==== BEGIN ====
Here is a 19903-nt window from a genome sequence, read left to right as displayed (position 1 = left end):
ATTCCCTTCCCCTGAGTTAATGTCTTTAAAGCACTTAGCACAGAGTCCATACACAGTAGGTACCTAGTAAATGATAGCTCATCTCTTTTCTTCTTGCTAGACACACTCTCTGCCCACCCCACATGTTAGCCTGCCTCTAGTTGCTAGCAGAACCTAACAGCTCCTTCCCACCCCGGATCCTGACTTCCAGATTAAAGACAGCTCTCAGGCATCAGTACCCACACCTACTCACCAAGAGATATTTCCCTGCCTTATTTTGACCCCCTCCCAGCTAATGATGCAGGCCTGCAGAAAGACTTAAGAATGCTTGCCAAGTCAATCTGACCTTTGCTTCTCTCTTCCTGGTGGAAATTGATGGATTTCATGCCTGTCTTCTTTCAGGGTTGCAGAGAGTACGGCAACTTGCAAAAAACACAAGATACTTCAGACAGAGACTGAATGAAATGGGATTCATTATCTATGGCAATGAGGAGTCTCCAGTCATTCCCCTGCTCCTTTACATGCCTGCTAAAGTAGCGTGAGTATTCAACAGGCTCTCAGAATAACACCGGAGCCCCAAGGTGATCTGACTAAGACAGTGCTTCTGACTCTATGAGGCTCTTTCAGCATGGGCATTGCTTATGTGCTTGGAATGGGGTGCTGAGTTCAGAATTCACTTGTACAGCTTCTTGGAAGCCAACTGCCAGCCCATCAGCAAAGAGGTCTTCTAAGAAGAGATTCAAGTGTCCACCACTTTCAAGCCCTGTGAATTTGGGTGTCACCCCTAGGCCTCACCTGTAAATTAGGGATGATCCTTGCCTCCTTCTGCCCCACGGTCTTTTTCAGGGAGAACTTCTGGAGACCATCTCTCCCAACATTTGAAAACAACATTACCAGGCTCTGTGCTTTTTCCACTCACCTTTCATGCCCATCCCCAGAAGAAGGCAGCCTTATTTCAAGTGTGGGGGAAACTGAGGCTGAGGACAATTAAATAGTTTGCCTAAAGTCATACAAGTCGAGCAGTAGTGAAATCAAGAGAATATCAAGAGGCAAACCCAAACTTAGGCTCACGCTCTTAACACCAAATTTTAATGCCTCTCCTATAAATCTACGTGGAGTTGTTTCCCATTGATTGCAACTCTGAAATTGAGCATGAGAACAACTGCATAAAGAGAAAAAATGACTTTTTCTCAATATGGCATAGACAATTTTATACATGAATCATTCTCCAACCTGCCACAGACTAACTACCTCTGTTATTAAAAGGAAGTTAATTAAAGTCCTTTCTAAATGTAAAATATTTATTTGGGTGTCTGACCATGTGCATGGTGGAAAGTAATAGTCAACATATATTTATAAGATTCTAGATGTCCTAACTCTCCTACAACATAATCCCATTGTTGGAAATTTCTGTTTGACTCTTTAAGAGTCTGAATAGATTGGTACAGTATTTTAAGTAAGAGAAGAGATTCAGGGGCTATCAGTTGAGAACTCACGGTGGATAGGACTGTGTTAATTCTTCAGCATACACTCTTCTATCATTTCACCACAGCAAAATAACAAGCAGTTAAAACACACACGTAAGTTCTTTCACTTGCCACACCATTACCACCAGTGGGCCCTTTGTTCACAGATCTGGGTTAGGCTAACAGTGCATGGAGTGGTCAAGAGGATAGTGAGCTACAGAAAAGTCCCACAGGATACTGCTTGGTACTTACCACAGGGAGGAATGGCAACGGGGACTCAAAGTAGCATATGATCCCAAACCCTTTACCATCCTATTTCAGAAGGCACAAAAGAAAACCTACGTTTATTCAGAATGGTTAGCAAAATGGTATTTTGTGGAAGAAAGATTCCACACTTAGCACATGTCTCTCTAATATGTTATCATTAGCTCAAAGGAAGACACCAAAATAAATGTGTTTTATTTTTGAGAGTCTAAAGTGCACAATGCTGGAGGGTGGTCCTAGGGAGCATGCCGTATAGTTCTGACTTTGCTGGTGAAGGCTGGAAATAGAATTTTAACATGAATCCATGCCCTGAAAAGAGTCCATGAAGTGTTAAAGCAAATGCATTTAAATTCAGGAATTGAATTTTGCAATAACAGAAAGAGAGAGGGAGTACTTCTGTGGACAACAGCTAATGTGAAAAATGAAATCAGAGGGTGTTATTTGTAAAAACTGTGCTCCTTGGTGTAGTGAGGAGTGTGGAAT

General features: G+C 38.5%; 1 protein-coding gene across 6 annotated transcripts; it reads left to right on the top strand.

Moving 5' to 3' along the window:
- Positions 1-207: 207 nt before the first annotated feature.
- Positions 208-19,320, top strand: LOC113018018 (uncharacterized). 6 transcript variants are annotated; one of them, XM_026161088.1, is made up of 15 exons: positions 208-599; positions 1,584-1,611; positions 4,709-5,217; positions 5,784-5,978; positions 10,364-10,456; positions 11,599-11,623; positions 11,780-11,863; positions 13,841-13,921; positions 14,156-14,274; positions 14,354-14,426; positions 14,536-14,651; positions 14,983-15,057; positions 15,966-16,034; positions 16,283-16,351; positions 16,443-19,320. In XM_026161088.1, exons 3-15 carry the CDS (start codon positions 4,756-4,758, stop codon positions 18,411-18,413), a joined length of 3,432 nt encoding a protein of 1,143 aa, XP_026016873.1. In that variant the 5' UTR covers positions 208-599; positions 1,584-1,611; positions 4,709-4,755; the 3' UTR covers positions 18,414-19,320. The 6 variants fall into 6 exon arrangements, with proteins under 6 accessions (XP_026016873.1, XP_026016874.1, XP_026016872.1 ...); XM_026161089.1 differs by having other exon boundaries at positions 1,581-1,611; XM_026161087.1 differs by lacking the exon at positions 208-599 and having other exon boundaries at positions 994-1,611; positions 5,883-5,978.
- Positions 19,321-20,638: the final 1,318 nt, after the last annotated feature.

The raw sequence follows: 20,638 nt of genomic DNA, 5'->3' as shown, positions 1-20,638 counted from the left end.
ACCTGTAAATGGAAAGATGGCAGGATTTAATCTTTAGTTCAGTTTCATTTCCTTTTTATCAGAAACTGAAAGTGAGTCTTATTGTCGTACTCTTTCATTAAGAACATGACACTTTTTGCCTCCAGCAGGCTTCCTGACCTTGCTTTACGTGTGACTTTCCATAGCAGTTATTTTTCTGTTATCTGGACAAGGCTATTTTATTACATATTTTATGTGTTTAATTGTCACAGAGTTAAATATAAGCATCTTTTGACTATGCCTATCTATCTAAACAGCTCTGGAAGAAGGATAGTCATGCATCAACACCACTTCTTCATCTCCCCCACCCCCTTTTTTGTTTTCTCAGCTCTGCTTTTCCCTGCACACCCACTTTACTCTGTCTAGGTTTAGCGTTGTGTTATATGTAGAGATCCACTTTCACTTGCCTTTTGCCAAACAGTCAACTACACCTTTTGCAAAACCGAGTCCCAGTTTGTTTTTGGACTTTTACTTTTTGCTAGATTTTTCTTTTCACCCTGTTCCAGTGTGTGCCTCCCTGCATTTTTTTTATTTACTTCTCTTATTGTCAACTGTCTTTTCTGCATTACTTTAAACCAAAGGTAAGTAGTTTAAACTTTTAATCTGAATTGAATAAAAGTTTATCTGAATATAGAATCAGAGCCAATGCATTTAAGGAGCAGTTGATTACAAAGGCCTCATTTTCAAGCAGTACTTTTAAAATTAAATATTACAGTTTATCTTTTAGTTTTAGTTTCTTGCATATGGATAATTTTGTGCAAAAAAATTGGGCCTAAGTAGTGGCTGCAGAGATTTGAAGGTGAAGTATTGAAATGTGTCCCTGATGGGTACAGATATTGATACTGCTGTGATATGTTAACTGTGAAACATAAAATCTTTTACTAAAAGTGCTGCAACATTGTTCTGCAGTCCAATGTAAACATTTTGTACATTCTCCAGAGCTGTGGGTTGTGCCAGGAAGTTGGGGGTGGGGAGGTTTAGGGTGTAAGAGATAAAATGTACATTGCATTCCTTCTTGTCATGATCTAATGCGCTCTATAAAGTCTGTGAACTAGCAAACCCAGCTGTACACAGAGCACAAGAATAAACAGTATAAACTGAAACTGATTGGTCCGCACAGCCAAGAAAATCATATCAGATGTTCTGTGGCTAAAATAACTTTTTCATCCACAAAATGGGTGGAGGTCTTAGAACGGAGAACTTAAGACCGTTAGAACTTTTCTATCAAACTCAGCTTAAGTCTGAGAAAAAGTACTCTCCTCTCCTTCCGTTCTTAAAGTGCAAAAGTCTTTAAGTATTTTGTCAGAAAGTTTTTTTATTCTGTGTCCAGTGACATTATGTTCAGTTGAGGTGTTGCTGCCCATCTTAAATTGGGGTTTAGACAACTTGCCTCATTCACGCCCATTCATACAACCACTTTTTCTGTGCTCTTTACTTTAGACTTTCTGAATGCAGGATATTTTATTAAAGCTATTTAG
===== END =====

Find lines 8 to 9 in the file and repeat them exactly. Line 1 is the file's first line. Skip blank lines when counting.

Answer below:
The raw sequence follows: 20,638 nt of genomic DNA, 5'->3' as shown, positions 1-20,638 counted from the left end.
ACCTGTAAATGGAAAGATGGCAGGATTTAATCTTTAGTTCAGTTTCATTTCCTTTTTATCAGAAACTGAAAGTGAGTCTTATTGTCGTACTCTTTCATTAAGAACATGACACTTTTTGCCTCCAGCAGGCTTCCTGACCTTGCTTTACGTGTGACTTTCCATAGCAGTTATTTTTCTGTTATCTGGACAAGGCTATTTTATTACATATTTTATGTGTTTAATTGTCACAGAGTTAAATATAAGCATCTTTTGACTATGCCTATCTATCTAAACAGCTCTGGAAGAAGGATAGTCATGCATCAACACCACTTCTTCATCTCCCCCACCCCCTTTTTTGTTTTCTCAGCTCTGCTTTTCCCTGCACACCCACTTTACTCTGTCTAGGTTTAGCGTTGTGTTATATGTAGAGATCCACTTTCACTTGCCTTTTGCCAAACAGTCAACTACACCTTTTGCAAAACCGAGTCCCAGTTTGTTTTTGGACTTTTACTTTTTGCTAGATTTTTCTTTTCACCCTGTTCCAGTGTGTGCCTCCCTGCATTTTTTTTATTTACTTCTCTTATTGTCAACTGTCTTTTCTGCATTACTTTAAACCAAAGGTAAGTAGTTTAAACTTTTAATCTGAATTGAATAAAAGTTTATCTGAATATAGAATCAGAGCCAATGCATTTAAGGAGCAGTTGATTACAAAGGCCTCATTTTCAAGCAGTACTTTTAAAATTAAATATTACAGTTTATCTTTTAGTTTTAGTTTCTTGCATATGGATAATTTTGTGCAAAAAAATTGGGCCTAAGTAGTGGCTGCAGAGATTTGAAGGTGAAGTATTGAAATGTGTCCCTGATGGGTACAGATATTGATACTGCTGTGATATGTTAACTGTGAAACATAAAATCTTTTACTAAAAGTGCTGCAACATTGTTCTGCAGTCCAATGTAAACATTTTGTACATTCTCCAGAGCTGTGGGTTGTGCCAGGAAGTTGGGGGTGGGGAGGTTTAGGGTGTAAGAGATAAAATGTACATTGCATTCCTTCTTGTCATGATCTAATGCGCTCTATAAAGTCTGTGAACTAGCAAACCCAGCTGTACACAGAGCACAAGAATAAACAGTATAAACTGAAACTGATTGGTCCGCACAGCCAAGAAAATCATATCAGATGTTCTGTGGCTAAAATAACTTTTTCATCCACAAAATGGGTGGAGGTCTTAGAACGGAGAACTTAAGACCGTTAGAACTTTTCTATCAAACTCAGCTTAAGTCTGAGAAAAAGTACTCTCCTCTCCTTCCGTTCTTAAAGTGCAAAAGTCTTTAAGTATTTTGTCAGAAAGTTTTTTTATTCTGTGTCCAGTGACATTATGTTCAGTTGAGGTGTTGCTGCCCATCTTAAATTGGGGTTTAGACAACTTGCCTCATTCACGCCCATTCATACAACCACTTTTTCTGTGCTCTTTACTTTAGACTTTCTGAATGCAGGATATTTTATTAAAGCTATTTAG